Charity chiefs' pay up by 3.5 per cent, Acevo survey finds

Below-inflation increases takes the average beyond £60,000 for the first time

Charity CEO pay has risen
Charity CEO pay has risen

Charity chief executives’ average pay increased by 3.5 per cent last year to break the £60,000 barrier for the first time, according to the Acevo Pay Survey 2011/2012.

The survey of more than 600 chief executives, published today, reveals that the median salary for charity leaders increased from £57,974 to £60,000. It was less than £50,000 in 2005.

The highest salary reported is £167,000.

It is the second consecutive year in which chief executives’ pay has risen by less than the rate of inflation.

Sir Stephen Bubb, chief executive of Acevo, the professional body for charity leaders, said this showed chief executives were "showing restraint in testing times".

The survey, based on the responses of 603 chief executives and 125 chairs between May and July this year, shows that London chief executives earn the most on average, at £67,700, and Scottish leaders the least, at £41,983.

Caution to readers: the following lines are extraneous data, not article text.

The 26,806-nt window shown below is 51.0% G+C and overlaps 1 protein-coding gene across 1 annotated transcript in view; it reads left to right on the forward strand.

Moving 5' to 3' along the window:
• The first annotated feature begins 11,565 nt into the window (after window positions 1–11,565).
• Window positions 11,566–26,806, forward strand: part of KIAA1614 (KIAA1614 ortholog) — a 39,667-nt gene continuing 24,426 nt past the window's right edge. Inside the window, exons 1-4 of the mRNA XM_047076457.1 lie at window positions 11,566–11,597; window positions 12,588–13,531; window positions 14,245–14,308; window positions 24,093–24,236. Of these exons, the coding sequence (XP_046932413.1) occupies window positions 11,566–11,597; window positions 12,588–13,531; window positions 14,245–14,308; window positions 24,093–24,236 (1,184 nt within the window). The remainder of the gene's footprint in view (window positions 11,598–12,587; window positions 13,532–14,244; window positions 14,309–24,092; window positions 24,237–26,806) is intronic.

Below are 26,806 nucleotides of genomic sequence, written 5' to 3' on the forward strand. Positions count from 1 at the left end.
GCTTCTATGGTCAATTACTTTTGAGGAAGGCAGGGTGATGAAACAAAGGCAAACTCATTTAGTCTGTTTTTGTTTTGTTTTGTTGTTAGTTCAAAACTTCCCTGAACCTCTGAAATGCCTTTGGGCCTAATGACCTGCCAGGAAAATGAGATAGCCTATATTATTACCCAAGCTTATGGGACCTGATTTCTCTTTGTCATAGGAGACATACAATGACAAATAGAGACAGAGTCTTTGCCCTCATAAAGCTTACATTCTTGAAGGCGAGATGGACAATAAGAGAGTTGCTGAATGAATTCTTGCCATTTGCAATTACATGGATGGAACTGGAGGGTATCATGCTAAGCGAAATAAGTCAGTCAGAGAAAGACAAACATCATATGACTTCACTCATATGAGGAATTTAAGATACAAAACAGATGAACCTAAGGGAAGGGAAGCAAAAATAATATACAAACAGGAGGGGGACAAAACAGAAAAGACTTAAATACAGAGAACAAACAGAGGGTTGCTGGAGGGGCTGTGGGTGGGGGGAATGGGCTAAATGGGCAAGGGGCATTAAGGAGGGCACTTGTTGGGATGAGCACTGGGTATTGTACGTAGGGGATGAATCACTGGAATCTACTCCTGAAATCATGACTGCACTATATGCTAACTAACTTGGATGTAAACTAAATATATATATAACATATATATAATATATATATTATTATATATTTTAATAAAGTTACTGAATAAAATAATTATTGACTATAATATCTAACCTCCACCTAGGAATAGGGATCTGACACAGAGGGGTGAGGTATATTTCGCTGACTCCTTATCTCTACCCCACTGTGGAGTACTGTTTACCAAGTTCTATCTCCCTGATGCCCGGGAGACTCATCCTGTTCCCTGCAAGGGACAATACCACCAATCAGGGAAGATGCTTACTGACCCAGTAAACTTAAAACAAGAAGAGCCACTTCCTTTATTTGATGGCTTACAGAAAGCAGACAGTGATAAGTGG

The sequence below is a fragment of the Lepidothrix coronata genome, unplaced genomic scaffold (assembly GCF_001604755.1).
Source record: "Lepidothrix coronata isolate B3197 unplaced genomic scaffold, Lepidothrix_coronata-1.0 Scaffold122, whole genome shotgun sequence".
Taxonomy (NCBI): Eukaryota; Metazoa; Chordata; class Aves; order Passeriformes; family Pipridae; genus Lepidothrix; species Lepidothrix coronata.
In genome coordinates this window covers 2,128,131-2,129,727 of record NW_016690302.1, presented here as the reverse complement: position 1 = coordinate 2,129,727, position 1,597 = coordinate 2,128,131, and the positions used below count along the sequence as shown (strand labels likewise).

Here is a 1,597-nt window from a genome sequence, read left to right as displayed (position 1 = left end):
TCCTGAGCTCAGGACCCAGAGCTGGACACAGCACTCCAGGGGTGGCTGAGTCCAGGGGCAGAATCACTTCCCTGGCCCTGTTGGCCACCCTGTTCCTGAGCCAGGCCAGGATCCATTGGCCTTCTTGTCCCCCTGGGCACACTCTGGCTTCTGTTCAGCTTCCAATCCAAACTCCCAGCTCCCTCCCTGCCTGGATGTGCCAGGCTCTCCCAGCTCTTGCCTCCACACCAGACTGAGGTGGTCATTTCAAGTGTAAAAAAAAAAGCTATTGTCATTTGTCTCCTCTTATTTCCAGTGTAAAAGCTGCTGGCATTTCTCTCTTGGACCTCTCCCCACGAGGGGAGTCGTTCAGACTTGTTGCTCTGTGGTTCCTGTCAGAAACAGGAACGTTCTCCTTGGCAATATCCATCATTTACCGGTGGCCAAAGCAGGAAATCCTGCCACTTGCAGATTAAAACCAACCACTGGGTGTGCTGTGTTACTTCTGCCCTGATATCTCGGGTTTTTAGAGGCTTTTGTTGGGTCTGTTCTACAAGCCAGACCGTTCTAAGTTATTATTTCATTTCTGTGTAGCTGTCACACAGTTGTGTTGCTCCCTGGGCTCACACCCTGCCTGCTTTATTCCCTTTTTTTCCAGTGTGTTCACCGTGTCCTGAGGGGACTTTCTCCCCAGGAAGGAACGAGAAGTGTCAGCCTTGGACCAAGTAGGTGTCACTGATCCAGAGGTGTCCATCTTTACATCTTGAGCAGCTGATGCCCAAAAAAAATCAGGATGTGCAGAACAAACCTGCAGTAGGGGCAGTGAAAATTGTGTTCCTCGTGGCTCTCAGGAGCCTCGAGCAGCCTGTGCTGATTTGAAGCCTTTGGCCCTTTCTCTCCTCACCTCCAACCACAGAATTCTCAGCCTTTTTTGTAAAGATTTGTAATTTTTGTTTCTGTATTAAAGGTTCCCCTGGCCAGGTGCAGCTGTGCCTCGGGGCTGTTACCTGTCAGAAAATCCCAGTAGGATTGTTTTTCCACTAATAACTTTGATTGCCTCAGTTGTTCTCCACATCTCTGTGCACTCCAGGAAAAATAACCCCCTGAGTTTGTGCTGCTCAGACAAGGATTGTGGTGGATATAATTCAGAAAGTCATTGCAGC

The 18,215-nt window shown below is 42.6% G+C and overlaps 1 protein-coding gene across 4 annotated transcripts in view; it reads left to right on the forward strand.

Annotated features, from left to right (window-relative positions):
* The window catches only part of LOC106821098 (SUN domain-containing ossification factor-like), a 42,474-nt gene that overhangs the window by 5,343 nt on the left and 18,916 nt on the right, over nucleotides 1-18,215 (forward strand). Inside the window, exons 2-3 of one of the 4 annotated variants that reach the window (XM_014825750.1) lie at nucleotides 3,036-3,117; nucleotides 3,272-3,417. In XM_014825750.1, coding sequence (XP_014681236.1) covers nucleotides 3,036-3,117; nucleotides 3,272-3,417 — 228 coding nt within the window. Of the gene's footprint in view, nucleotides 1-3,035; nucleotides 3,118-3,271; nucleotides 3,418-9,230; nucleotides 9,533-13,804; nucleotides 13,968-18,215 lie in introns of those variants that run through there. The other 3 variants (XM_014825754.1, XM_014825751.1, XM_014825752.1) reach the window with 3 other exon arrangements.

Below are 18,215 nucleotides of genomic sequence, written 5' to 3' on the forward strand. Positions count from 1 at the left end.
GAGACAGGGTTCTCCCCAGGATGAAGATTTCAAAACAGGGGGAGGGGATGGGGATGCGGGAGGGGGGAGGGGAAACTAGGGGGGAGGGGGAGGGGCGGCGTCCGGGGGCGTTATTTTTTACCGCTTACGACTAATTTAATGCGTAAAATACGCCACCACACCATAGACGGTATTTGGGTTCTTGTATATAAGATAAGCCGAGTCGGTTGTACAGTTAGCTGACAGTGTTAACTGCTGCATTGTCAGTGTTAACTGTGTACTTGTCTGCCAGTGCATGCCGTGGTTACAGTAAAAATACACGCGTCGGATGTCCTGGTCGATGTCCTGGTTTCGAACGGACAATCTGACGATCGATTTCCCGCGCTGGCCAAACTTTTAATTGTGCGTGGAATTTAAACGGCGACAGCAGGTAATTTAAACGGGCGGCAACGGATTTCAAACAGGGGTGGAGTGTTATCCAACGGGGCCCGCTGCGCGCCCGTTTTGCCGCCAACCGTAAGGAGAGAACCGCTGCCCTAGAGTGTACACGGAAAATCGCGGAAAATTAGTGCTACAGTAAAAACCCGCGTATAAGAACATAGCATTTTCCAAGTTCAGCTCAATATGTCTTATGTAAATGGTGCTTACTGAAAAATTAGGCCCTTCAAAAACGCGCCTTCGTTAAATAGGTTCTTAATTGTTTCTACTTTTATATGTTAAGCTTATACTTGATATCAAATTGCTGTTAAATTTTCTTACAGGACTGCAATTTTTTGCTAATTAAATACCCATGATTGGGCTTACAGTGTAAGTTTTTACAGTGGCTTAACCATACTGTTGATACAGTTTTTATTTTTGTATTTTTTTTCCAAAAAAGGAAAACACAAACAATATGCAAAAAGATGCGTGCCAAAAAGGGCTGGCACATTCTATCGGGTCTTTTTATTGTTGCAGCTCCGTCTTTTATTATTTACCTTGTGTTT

One of the most striking aspects of the survey is the growing representation of women in senior posts.

Although women fill only 46 per cent of chief executive roles, compared with 47 per cent last year, they hold 59 per cent of senior management roles. The only senior management role more likely to be held by a man than a woman is that of finance director. 

The proportion of female trustees has increased from 17 per cent to 40 per cent, and of female chairs from 29 per cent to 35 per cent, says the survey.

But the gender pay gap has increased significantly – women chief executives now earn £10,100 less than their male counterparts, compared with £6,900 in the previous year’s survey.

The survey reveals the impact of cuts on the voluntary sector: 70 per cent of organisations that receive state funding have experienced cuts. Forty-one per cent have made redundancies.

Bubb said it had been "an incredibly tough year" in which the sector had "been hit with funding reductions of unprecedented severity".

Diversity remains an issue for many boards: most trustees are older than 55 and 96 per cent are white, compared with 93 per cent last year. Only one chair in the survey is aged below 35.

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